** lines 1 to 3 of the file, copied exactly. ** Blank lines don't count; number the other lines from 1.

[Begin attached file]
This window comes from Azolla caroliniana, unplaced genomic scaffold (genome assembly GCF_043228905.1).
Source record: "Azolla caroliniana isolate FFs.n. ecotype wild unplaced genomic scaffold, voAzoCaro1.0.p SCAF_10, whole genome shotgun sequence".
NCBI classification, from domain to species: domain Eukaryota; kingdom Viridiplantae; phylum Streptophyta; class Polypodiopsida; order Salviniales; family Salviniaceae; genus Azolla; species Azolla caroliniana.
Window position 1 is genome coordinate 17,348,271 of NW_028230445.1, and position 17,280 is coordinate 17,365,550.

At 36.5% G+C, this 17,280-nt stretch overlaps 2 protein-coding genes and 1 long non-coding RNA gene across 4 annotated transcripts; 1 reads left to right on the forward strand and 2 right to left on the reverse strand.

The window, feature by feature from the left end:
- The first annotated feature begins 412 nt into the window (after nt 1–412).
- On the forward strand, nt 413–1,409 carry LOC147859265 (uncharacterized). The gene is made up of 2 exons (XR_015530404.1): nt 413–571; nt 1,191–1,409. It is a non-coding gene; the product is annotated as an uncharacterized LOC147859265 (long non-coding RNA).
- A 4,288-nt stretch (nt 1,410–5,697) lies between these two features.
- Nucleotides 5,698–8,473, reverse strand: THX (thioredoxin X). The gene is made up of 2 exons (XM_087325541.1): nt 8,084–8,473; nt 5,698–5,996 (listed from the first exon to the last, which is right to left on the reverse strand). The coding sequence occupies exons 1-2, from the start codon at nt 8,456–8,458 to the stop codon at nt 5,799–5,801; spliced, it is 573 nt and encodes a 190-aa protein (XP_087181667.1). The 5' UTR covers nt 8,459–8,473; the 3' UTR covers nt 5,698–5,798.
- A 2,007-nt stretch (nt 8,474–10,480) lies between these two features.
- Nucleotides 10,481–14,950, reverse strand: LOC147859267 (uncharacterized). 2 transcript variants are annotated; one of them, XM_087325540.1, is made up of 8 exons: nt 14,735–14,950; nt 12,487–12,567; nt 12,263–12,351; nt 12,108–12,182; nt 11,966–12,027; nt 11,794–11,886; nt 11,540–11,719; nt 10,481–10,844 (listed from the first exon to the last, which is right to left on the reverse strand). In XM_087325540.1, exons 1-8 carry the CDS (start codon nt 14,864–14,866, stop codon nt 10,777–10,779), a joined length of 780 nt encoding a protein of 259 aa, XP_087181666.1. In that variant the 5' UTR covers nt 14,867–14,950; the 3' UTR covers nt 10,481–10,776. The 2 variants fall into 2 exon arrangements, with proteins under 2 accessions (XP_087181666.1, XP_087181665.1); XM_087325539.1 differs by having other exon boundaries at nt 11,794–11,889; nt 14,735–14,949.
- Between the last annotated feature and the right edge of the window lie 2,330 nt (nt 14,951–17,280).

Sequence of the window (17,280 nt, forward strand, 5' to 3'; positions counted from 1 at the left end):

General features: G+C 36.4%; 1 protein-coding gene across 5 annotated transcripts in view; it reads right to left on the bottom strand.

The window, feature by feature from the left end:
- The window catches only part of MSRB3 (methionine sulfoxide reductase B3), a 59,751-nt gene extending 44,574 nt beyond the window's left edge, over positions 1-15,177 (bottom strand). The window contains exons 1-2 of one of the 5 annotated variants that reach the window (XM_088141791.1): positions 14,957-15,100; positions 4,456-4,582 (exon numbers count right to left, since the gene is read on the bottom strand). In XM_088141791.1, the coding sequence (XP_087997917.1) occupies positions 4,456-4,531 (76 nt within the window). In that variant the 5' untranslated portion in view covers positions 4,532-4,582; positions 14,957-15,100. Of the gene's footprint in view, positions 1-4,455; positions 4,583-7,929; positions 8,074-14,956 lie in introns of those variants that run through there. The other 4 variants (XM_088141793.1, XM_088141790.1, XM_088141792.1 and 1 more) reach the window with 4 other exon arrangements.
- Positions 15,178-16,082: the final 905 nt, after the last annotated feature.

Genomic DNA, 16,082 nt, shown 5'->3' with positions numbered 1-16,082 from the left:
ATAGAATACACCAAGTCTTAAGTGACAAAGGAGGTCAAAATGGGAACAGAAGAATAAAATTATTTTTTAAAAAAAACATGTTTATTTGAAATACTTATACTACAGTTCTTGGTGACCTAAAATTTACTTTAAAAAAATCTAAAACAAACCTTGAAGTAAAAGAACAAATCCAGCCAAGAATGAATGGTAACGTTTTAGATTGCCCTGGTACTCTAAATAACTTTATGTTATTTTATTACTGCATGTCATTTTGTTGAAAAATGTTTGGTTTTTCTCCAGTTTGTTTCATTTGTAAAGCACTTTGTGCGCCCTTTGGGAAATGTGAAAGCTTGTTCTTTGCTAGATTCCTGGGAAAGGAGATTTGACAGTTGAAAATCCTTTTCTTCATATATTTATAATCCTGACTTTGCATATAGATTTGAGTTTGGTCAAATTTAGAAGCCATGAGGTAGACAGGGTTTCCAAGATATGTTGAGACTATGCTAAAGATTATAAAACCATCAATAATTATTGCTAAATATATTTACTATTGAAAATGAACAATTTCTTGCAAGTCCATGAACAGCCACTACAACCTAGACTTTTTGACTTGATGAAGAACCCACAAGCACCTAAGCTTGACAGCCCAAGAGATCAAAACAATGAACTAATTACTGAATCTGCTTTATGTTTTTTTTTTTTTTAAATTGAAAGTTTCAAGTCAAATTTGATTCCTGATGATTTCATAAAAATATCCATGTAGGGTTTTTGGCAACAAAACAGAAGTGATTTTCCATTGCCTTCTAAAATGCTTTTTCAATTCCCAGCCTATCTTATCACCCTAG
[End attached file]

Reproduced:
This window comes from Azolla caroliniana, unplaced genomic scaffold (genome assembly GCF_043228905.1).
Source record: "Azolla caroliniana isolate FFs.n. ecotype wild unplaced genomic scaffold, voAzoCaro1.0.p SCAF_10, whole genome shotgun sequence".
NCBI classification, from domain to species: domain Eukaryota; kingdom Viridiplantae; phylum Streptophyta; class Polypodiopsida; order Salviniales; family Salviniaceae; genus Azolla; species Azolla caroliniana.